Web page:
Troubled surfwear retailer Billabong could join the list of Aussie companies falling into foreign hands after it received a second takeover bid from US private equity firm TPG.
Billabong received the latest takeover offer from TPG at a substantial discount to the original made less than six months ago.
It received TPG's $695 million offer, which equates to $1.45 a share after the Australian stock market closed on Monday.
The company has advised shareholders to take no action even though its major institutional investors have put their hands up to accept the bid.
The new bid is an 18 per cent discount to the unsuccessful $850 million, $3.30-a-share bid TPG made in February that was rejected by the company as being undervalued.
Shares in the household-name surfwear retailer surged after news of the new takeover offer and closed up 21.5 cents, or 19.55 per cent, at $1.31 on Tuesday.
The share price had plummeted to 96 cents by late June, amid a worsening outlook for the retail sector.
Billabong founder Gordon Merchant has said he felt bad about rejecting the bid and was prepared to accept less.
Only last month Billabong tapped its shareholders for $225 million to reduce its debt from $325 million to $100 million.
TPG's latest offer is based on Billabong having 479 million shares on issue by the end of this week when those included in the retail component of the company's current entitlement offer are issued.
The retailer said TPG's new offer was subject to due diligence and conditional on a number of matters.
"The board of Billabong will update the market following consideration of the proposal and its terms," Billabong said in a statement.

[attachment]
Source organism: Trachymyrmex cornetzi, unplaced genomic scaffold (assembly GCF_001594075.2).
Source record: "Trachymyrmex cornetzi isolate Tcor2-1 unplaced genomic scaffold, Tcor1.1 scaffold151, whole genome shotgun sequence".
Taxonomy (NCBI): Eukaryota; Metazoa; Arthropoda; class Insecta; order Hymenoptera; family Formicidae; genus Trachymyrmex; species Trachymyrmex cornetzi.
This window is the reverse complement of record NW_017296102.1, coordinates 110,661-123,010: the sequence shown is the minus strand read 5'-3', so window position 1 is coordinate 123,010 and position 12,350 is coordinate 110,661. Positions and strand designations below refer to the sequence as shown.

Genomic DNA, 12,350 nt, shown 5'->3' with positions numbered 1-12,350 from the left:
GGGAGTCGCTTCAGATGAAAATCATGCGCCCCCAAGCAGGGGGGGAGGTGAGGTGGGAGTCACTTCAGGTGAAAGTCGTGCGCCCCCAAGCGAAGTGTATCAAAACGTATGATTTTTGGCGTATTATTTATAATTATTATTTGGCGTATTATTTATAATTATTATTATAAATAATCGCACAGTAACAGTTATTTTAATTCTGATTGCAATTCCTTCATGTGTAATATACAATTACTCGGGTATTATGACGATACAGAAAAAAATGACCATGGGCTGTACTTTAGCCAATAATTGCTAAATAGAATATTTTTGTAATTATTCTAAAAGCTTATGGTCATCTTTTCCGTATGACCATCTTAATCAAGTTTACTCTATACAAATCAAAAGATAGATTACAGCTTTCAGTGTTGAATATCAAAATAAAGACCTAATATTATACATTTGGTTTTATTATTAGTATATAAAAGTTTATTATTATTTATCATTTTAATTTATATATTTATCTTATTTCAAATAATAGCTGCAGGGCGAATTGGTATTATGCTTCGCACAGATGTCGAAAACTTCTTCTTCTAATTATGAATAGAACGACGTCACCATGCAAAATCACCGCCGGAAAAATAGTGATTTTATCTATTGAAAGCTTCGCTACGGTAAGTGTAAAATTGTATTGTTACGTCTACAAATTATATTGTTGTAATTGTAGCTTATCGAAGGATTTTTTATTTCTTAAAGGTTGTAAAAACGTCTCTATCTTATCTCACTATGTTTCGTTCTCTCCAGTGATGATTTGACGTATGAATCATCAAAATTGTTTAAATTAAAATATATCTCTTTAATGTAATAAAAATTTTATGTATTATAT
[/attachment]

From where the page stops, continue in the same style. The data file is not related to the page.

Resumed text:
"In the meantime, Billabong shareholders do not need to take any action in response to the approach received."
Billabong said TPG's offer allowed for Mr Merchant and director Colette Paull to roll all or part of their respective shareholdings into the TPG proposal.
This would allow Mr Merchant and Ms Paull to partner with TPG and keep an equity interest in the business, if they wished.
The retailer's major shareholders, Colonial First State Investment and Perennial Value Management, have agreed to sell to TPG about 14.5 per cent of Billabong's issued capital.
Nomura analyst Nick Berry said he would not be surprised if Billabong presses for a slightly higher offer.
However, considering the outlook for the retailer was still tough, Mr Berry said he expected Billabong would eventually accept a TPG bid.
"It's a little bit on the cheap side, so you could see an initial push back from the board or other shareholders.
"But it's within TPG's capacity to add another 10 per cent on the deal, and when the outlook is taken into account then they'll take the offer."
Mr Berry said the offer to Mr Merchant and Ms Paull to retain their investment in Billabong showed that TPG was taking a friendly approach to the takeover.
TPG's offer to Billabong comes as foreign companies express strong interest in buying Australian chocolate business Darrell Lea and poultry farmer Inghams.